Note the use of the term “Law.” At the time of ratification of the Constitution, only the uncodified “common law” would have been considered law by the state courts. The mere interpretation of legislation by a court, or its constitution, was not “Law”. Indeed, the law was rather discovered by the courts, not made by judicial fiat.

          Conclusion: The supremacy clause does not apply to the decisions of the federal judicial power regarding the wrongful interpretation of legislation or the Constitution, as a wrongful interpretation is not “law.” There is no other clause or provision in the Constitution that grants exclusive or supreme jurisdiction of the judicial power over the individual States regarding such interpretive decisions, thus allowing for nullification.

          NB: Upon the adopting of the 10th Amendment, it became even clearer that the States retain the power not granted to the federal government, which thus would include the power to nullify erroneus decisions of the federal judicial power.

    3. It can’t be negating a valid law; the Supremacy Clause prohibits it.

      True, which is why I don’t think the states can nullify a legitimate exercise of enumerated powers.

      It can’t be negating an unconstitutional law; an unconstitutional law is already of no force.

      Ah, but here’s the rub: Practically speaking, an unconstitutional law is in effect until someone with authority says it is not.

      Within any given state, the state legislature has the authority to pass laws within its 10th Amendment powers. With respect to the exercise of powers not enumerated to the federal government, those state laws are valid laws.

      So, you have a federal law that is ultra vires but is nonetheless still on the books until stricken off (which is what judicial review does, in effect). And you have a state law that is within the state’s powers under the Constitution that offsets that law unless and until the federal law is overturned judicially.

      1. No. The power to judge a law in violation of the Constitution is vested in Article III courts, and therefore not an Article 10 power. Regardless of the actual constitutionality of the law, the state cannot render a binding judgment as to the validity, any more than it can, by an act of legislature, make the binding judgment that an individual has committed a violation of Federal law.

        1. The positivist side vs. the pro-nullification side are never going to see eye-to-eye. We’ll point out that it makes no sense for only the federal government to determine the constitutionality of the law as this will inevitably lead to an expansion of federal power. We also might bring up the fact that nullification as a remedy is better than the more extreme alternative. But your argument more else consists of either ‘the courts have said X’ or say that the law says so. An argument based on logic will never mesh with an argument based on simple authority. Your parents probably said ‘Because I said so a lot’ and you probably obeyed them. That works for kids, not adults.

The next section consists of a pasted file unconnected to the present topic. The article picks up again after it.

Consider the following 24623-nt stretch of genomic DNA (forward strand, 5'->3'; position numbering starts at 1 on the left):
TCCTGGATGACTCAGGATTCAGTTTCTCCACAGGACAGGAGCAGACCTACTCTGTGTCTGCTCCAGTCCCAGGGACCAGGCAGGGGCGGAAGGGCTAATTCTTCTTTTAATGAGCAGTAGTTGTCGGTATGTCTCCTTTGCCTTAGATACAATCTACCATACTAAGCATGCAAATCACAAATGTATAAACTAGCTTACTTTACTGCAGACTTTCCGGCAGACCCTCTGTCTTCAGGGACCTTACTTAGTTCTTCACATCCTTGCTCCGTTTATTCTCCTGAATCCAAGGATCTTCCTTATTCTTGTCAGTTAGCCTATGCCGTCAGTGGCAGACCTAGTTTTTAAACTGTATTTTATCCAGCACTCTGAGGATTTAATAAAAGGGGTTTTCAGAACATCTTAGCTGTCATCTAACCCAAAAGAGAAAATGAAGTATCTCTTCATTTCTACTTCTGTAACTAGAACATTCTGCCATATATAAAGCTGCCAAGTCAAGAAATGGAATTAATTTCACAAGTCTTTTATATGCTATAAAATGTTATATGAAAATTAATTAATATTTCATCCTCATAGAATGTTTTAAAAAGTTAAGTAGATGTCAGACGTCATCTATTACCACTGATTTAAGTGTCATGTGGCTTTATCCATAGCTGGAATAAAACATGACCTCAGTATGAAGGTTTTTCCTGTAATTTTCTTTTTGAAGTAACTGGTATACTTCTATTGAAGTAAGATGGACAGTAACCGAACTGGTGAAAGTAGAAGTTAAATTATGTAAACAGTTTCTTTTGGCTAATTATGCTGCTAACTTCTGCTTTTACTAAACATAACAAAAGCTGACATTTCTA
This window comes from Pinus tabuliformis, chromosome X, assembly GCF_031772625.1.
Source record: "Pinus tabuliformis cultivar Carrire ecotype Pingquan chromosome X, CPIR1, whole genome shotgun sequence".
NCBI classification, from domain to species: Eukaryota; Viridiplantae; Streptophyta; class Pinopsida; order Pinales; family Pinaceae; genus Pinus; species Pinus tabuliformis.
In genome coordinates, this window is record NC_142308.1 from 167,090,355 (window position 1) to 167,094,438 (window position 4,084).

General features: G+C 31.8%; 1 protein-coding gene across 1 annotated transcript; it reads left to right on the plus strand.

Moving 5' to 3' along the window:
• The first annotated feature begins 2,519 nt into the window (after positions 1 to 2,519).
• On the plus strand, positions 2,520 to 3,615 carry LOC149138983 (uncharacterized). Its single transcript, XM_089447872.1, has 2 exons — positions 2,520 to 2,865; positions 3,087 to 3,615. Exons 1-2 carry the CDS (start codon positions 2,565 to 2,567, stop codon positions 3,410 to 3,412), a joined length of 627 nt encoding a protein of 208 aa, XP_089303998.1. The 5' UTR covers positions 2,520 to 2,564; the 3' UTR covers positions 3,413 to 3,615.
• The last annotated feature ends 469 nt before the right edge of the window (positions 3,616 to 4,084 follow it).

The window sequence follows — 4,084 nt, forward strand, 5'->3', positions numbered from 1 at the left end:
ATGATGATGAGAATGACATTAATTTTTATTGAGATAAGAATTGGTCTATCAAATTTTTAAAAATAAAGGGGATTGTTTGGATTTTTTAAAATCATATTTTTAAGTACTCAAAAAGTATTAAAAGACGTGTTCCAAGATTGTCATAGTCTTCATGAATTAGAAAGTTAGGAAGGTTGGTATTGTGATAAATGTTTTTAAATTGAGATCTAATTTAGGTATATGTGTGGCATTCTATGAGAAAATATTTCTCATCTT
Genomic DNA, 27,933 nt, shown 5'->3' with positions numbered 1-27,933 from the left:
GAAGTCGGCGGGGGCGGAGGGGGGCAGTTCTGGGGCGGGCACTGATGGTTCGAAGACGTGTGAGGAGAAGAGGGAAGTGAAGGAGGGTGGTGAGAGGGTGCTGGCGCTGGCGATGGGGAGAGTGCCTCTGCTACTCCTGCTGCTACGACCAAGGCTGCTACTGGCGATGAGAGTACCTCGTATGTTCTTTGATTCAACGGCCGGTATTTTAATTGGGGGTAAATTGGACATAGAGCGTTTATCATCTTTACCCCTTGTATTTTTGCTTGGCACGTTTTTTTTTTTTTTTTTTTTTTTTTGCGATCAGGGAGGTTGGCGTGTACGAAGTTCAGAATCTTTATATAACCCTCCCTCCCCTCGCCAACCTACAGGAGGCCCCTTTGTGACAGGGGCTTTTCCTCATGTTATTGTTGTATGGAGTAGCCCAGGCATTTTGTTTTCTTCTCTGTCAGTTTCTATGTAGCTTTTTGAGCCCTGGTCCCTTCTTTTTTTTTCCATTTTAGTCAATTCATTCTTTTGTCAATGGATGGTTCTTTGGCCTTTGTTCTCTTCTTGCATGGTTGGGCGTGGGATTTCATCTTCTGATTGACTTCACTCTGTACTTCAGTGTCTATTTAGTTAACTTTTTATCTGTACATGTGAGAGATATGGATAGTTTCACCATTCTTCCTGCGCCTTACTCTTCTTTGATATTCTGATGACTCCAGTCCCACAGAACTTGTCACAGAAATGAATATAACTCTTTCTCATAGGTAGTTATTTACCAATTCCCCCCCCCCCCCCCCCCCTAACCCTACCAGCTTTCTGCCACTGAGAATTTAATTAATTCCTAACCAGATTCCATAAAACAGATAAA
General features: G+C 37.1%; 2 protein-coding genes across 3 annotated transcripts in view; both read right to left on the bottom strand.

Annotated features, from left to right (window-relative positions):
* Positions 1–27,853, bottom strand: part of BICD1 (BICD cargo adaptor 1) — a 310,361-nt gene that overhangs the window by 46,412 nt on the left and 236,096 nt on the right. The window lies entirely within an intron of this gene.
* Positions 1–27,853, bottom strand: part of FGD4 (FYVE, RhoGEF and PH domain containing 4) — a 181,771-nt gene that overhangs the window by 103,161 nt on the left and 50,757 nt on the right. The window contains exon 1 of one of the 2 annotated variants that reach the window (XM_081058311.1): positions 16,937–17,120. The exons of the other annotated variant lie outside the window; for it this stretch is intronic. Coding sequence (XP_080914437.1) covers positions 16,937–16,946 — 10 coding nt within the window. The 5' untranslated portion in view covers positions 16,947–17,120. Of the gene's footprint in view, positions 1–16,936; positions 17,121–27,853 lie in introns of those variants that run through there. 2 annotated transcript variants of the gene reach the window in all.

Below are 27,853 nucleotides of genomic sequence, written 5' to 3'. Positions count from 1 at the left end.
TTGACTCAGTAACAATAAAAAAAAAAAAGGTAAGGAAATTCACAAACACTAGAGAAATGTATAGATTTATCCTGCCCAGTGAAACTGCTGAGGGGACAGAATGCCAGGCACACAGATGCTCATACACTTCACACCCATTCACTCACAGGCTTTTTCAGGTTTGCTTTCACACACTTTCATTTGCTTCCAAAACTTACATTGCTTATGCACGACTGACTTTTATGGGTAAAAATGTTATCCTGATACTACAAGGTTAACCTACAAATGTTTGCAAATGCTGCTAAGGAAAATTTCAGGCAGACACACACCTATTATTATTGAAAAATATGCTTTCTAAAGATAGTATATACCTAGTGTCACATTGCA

7. DRM, the way to fit nullification into your analysis is to imagine that when the State ‘nullifies’ a ‘law.’ it is RECOGNIZING it as unconstitutional, and hence not a law at all.

  8. God, I fucking hate Reason.

    1. I am glad to know you are willing to engage in an intelligent debate on the issues of the day 🙂

      1. Glad I can count on the shills at Reason to take the Regime’s side.

        It’s clear the framers were for nullification. How else do the states keep the federal government–which they created–in check?

        1. I agree that the framers were for nullification. Now, how has Reason taken the Regime’s side.

  9. States have police powers. And, they are required by the 14th amendment to provide everyone with equal protection of its laws.

    Let’s say a state, through its own independent judgment, decides that a federal law is unconstitutional, and therefore not a law at all. Let’s further say that Federal agents come to take a person into custody pursuant to the non-existent law. Well, that’s kidnapping, plain and simple, and the state has a duty to equally protect that person from kidnapping, including arresting and trying the kidnappers.

    That would be nullification with balls.

    1. “Well, that’s kidnapping, plain and simple, and the state has a duty to equally protect that person from kidnapping, including arresting and trying the kidnappers.”

      I would love to see a state do that.

  10. A couple quick points:

    * James Madison believed that state nullification was only proper when normal constitutional mechanisms broke down. In Madison’s time, they never did. Today, we hav rampant violations of the Constitution and madison would endorse nullificatio to fight it.

    * a state legislature that makes a finding of unconstitutionality can just do it if the law is not constitutional.

  11. I wonder how long it took the Reason staff to find this. Once again, they show precisely how Libertarian they are when it comes to the centralization of power, namely, not at all.